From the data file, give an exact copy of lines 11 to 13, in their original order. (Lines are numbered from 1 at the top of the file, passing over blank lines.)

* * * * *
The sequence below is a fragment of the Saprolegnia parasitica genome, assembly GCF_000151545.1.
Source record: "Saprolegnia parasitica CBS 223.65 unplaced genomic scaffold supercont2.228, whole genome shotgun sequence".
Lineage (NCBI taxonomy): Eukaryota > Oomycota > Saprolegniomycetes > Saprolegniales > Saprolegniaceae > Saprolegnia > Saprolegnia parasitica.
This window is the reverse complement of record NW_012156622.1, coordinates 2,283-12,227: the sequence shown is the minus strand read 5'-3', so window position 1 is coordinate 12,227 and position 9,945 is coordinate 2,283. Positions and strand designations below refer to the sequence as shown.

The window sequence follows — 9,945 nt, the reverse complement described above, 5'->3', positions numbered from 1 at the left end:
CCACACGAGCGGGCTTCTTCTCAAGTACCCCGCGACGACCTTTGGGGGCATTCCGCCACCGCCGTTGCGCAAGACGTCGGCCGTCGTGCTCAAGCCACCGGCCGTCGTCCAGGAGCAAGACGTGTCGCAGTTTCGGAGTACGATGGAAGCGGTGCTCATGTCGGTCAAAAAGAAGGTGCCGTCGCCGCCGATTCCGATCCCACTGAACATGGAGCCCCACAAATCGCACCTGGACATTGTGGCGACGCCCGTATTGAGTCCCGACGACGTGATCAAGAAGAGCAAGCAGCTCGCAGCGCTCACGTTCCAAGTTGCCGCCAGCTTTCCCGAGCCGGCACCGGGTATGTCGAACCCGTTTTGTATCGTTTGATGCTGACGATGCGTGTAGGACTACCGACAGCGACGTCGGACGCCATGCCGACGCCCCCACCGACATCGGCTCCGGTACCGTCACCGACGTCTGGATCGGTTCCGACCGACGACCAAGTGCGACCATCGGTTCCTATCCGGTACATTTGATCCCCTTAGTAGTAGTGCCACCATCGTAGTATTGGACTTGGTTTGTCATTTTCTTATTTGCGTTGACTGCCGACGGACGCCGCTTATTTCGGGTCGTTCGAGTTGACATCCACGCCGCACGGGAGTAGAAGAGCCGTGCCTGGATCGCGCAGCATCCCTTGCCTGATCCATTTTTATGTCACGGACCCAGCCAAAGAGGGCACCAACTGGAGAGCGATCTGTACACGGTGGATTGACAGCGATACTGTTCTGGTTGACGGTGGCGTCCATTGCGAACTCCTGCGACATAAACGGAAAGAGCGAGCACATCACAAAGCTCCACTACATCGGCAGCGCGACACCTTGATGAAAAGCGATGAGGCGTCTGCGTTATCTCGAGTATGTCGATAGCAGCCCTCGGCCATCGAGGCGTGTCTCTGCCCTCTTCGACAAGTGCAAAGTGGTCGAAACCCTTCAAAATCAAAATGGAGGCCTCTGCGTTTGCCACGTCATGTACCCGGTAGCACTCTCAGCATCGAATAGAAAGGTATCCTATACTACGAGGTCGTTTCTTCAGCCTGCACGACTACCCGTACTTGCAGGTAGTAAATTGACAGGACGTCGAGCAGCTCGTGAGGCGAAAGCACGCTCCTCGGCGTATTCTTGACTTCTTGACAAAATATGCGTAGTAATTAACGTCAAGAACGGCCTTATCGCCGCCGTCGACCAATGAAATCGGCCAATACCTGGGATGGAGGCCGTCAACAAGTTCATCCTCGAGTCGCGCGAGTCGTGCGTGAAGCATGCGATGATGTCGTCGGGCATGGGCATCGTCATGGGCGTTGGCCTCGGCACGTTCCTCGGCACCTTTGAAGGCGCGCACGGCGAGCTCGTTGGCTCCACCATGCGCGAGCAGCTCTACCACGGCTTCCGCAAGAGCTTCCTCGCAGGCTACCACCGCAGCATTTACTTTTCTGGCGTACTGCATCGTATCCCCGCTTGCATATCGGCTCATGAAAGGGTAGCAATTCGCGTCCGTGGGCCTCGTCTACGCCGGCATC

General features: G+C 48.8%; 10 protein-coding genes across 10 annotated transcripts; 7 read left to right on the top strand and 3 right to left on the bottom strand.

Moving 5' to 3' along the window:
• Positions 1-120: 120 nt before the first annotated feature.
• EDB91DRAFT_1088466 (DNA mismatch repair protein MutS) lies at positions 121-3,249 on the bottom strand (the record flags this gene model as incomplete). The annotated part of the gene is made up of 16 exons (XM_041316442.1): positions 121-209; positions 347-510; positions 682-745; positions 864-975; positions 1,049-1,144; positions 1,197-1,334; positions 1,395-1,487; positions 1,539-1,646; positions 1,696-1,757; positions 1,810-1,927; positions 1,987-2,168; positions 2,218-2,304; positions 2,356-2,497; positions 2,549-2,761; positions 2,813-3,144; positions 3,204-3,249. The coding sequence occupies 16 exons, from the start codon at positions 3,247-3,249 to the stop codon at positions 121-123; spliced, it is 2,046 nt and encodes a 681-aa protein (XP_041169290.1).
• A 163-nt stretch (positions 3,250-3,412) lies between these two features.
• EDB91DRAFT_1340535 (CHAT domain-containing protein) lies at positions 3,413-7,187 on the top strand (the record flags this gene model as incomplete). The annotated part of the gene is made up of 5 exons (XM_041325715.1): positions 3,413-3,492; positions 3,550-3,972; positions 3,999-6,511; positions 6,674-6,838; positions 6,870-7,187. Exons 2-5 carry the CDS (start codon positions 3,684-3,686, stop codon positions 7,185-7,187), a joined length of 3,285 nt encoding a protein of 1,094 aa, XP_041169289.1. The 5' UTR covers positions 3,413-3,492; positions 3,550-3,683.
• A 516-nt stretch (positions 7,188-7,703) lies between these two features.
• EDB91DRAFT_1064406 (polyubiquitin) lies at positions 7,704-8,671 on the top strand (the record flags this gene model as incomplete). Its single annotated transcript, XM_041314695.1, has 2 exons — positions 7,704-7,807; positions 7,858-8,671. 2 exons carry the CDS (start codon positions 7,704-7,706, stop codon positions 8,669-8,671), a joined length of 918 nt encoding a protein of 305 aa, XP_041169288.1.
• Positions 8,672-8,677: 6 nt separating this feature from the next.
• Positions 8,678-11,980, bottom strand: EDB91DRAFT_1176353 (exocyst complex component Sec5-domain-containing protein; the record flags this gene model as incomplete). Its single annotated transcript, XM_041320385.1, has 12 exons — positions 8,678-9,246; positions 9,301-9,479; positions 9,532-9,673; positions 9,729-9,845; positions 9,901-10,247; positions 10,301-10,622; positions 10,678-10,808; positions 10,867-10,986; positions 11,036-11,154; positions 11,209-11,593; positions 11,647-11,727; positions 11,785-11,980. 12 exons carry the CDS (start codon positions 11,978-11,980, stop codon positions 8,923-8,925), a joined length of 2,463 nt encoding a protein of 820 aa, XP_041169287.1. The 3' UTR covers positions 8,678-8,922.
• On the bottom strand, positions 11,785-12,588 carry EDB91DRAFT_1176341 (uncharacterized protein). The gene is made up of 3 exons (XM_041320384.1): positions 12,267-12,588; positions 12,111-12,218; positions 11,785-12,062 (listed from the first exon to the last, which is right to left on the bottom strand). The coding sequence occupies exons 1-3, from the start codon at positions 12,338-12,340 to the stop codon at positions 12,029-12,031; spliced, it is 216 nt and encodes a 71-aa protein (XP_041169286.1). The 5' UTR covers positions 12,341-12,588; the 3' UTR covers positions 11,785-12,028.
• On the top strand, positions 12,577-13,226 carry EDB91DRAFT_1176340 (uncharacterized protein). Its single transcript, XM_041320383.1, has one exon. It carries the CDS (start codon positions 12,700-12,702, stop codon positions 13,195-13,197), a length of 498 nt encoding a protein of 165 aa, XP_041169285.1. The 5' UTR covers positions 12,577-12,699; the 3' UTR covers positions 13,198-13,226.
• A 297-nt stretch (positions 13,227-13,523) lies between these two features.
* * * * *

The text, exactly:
• A 163-nt stretch (positions 3,250-3,412) lies between these two features.
• EDB91DRAFT_1340535 (CHAT domain-containing protein) lies at positions 3,413-7,187 on the top strand (the record flags this gene model as incomplete). The annotated part of the gene is made up of 5 exons (XM_041325715.1): positions 3,413-3,492; positions 3,550-3,972; positions 3,999-6,511; positions 6,674-6,838; positions 6,870-7,187. Exons 2-5 carry the CDS (start codon positions 3,684-3,686, stop codon positions 7,185-7,187), a joined length of 3,285 nt encoding a protein of 1,094 aa, XP_041169289.1. The 5' UTR covers positions 3,413-3,492; positions 3,550-3,683.
• A 516-nt stretch (positions 7,188-7,703) lies between these two features.